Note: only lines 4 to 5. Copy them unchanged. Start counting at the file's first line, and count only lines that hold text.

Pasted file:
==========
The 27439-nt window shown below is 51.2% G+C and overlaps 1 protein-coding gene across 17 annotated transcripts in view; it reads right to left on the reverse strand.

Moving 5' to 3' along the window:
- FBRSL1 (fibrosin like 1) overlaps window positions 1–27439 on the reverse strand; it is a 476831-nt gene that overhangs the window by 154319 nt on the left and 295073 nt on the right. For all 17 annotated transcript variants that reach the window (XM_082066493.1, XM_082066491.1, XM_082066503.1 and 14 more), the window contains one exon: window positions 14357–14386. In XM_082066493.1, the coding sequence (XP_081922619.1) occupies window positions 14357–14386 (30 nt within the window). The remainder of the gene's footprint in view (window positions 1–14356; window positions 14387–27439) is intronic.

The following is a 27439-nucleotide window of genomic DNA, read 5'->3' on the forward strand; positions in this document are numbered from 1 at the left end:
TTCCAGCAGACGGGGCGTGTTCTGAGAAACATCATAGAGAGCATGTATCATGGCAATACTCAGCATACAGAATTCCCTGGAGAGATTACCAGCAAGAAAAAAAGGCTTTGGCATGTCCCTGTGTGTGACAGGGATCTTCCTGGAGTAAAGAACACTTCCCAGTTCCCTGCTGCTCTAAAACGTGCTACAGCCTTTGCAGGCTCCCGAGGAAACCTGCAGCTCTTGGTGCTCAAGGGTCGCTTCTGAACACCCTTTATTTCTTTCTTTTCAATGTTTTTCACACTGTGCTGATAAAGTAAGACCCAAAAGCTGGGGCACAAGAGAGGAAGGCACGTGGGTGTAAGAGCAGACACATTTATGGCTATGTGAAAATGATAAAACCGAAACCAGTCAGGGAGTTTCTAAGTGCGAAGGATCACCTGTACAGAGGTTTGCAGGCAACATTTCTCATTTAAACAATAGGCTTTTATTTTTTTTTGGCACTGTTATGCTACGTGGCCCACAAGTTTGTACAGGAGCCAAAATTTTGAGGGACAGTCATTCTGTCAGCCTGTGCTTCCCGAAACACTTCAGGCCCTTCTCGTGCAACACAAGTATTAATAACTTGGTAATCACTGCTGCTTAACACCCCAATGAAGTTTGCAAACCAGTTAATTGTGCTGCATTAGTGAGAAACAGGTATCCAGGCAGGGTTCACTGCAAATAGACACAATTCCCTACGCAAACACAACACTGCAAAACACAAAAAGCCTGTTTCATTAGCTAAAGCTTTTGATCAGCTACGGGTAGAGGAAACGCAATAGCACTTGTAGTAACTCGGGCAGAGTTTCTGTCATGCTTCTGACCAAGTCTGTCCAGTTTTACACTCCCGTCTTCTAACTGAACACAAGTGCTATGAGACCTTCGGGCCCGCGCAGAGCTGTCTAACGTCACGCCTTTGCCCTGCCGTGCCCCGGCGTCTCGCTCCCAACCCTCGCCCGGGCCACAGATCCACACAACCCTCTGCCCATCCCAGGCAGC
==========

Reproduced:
The following is a 27439-nucleotide window of genomic DNA, read 5'->3' on the forward strand; positions in this document are numbered from 1 at the left end:
TTCCAGCAGACGGGGCGTGTTCTGAGAAACATCATAGAGAGCATGTATCATGGCAATACTCAGCATACAGAATTCCCTGGAGAGATTACCAGCAAGAAAAAAAGGCTTTGGCATGTCCCTGTGTGTGACAGGGATCTTCCTGGAGTAAAGAACACTTCCCAGTTCCCTGCTGCTCTAAAACGTGCTACAGCCTTTGCAGGCTCCCGAGGAAACCTGCAGCTCTTGGTGCTCAAGGGTCGCTTCTGAACACCCTTTATTTCTTTCTTTTCAATGTTTTTCACACTGTGCTGATAAAGTAAGACCCAAAAGCTGGGGCACAAGAGAGGAAGGCACGTGGGTGTAAGAGCAGACACATTTATGGCTATGTGAAAATGATAAAACCGAAACCAGTCAGGGAGTTTCTAAGTGCGAAGGATCACCTGTACAGAGGTTTGCAGGCAACATTTCTCATTTAAACAATAGGCTTTTATTTTTTTTTGGCACTGTTATGCTACGTGGCCCACAAGTTTGTACAGGAGCCAAAATTTTGAGGGACAGTCATTCTGTCAGCCTGTGCTTCCCGAAACACTTCAGGCCCTTCTCGTGCAACACAAGTATTAATAACTTGGTAATCACTGCTGCTTAACACCCCAATGAAGTTTGCAAACCAGTTAATTGTGCTGCATTAGTGAGAAACAGGTATCCAGGCAGGGTTCACTGCAAATAGACACAATTCCCTACGCAAACACAACACTGCAAAACACAAAAAGCCTGTTTCATTAGCTAAAGCTTTTGATCAGCTACGGGTAGAGGAAACGCAATAGCACTTGTAGTAACTCGGGCAGAGTTTCTGTCATGCTTCTGACCAAGTCTGTCCAGTTTTACACTCCCGTCTTCTAACTGAACACAAGTGCTATGAGACCTTCGGGCCCGCGCAGAGCTGTCTAACGTCACGCCTTTGCCCTGCCGTGCCCCGGCGTCTCGCTCCCAACCCTCGCCCGGGCCACAGATCCACACAACCCTCTGCCCATCCCAGGCAGC